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Peach (prunus persica)
A delicious fruit, growing on a deciduous tree, to about the size of an apple, but covered with a yellow-red downy skin. Some have orange, and some white flesh.
The Peach is related to the rose family and also to the almond. As denoted by its Latin name, it was long considered to have originated in Persia, but it"s now apparent it came from China - where it has been cultivated as far back as 550BC.
The fruit had certainly arrived in Britain by Anglo-Saxon times, and they called it perseoc-treou. Peaches are their variety, nectarines, were in common cultivation by the time of Elizabeth 1.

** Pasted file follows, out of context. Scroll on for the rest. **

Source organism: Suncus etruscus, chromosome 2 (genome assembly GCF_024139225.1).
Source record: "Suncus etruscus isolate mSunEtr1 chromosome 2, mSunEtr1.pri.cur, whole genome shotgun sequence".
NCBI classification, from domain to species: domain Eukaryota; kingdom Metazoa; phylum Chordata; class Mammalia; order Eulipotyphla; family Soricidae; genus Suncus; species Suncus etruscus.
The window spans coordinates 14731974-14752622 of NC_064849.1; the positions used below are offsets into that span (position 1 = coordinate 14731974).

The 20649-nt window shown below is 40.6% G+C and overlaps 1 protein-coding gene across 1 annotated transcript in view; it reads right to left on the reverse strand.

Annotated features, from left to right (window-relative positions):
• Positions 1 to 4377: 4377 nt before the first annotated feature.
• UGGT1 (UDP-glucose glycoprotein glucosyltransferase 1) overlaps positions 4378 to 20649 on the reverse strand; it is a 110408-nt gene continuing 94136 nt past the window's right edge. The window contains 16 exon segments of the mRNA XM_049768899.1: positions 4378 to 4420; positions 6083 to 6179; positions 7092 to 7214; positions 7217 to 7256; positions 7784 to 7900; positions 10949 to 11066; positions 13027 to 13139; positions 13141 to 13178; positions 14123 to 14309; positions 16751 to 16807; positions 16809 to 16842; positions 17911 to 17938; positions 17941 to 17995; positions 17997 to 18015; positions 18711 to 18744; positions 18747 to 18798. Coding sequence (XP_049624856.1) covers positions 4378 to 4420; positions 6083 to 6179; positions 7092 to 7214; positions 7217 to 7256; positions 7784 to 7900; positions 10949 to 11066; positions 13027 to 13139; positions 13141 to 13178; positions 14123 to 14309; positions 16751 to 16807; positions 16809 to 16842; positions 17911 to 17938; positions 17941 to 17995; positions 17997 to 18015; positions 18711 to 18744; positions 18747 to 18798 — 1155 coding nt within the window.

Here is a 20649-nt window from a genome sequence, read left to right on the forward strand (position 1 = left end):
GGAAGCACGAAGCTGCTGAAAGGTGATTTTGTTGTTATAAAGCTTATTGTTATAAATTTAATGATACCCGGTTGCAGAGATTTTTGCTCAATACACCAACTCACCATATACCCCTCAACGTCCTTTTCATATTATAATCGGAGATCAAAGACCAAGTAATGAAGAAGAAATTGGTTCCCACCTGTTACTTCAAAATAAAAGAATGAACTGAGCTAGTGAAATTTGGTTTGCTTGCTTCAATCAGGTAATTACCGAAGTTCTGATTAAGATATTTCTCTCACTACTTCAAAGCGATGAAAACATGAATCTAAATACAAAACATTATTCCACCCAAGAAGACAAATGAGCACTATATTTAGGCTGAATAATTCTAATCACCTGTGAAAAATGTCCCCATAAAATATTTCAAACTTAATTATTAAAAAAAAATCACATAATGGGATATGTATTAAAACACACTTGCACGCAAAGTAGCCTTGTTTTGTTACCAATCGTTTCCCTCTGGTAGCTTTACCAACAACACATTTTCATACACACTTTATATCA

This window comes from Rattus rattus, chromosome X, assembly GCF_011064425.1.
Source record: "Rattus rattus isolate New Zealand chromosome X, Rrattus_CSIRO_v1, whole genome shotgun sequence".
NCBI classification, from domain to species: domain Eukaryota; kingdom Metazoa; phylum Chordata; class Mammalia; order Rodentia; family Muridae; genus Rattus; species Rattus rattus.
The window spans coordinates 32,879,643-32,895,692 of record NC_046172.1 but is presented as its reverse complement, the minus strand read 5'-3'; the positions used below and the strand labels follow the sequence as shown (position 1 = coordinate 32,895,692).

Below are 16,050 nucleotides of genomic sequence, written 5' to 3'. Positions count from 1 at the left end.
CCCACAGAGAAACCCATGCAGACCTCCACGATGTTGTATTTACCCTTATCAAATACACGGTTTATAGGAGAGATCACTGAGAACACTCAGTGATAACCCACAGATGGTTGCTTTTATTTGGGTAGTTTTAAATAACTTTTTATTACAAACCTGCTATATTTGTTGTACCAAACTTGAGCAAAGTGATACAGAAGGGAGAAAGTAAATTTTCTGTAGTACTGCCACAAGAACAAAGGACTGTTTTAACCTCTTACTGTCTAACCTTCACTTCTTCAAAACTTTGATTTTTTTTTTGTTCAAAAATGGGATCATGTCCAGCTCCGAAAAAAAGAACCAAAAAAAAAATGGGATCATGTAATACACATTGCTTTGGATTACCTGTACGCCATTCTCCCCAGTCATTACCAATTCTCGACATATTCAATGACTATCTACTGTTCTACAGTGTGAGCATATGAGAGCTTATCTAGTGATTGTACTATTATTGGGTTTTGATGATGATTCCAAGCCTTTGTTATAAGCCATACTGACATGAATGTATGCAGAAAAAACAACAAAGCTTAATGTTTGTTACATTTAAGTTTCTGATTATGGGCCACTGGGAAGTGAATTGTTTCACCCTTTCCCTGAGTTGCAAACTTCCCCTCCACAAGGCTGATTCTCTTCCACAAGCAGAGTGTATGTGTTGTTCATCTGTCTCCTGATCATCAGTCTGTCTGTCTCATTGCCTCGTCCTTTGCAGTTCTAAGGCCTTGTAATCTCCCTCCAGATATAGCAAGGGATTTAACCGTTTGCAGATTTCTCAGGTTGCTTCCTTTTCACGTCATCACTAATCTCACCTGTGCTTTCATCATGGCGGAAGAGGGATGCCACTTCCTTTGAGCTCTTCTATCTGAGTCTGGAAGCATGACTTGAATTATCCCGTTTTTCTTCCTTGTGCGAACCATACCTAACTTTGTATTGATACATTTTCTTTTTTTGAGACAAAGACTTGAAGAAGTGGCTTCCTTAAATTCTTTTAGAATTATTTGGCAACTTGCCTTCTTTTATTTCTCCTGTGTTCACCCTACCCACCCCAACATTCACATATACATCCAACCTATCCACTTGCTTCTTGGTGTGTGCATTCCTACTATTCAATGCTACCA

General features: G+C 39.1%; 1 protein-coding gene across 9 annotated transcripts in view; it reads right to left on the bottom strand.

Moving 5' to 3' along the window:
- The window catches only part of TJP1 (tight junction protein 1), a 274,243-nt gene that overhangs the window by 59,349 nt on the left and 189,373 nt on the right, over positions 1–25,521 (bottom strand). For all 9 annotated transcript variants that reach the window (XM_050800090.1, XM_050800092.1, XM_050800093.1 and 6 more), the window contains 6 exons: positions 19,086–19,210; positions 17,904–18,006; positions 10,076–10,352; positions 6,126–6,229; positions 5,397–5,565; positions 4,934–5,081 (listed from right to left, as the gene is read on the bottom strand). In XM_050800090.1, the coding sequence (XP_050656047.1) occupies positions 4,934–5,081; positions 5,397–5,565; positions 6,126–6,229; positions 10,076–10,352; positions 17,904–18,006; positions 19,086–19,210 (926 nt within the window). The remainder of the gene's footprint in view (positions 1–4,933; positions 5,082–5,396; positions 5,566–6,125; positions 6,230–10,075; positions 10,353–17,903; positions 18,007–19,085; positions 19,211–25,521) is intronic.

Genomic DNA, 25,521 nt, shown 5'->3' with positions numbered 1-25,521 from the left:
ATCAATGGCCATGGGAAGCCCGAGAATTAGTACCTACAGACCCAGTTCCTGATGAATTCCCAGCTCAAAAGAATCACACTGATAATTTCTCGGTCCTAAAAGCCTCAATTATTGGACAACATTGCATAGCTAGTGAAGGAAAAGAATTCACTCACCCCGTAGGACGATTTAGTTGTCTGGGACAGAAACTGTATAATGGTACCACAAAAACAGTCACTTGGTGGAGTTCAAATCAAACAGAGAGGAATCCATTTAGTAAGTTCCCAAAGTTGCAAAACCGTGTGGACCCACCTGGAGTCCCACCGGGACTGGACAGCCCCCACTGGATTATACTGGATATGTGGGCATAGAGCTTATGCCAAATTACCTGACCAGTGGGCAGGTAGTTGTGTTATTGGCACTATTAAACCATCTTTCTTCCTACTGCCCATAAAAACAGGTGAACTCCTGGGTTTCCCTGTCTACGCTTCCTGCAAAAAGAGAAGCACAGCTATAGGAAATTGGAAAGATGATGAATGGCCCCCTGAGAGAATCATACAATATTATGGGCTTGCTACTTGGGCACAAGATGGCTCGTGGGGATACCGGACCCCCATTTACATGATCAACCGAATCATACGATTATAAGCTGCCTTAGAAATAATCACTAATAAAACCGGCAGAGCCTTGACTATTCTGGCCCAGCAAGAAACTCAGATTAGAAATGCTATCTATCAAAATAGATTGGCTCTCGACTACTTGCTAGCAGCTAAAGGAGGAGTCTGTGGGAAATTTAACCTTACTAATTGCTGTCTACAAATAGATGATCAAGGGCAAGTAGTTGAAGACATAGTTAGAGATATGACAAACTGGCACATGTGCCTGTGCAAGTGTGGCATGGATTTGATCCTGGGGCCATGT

Peaches are very fussy about the climate in which they grow, as although they like summer heat, they need a certain amount of "chilling" during their dormant period, when they like to be below 7ºC/44ºF. On the other hand, they blossom early, so this needs protection from frost.
The sugar content of the fruit is about 9 per cent, and the vitamins, especially A and C, are greater than most other fruits. Peaches contain a considerable amount of minerals and are lower in calories than either apples or pears. This are highly versatile, delicious raw (they are easily skinned, if dipped in boiling water for a few seconds) or can be cooked - or dried like apricots.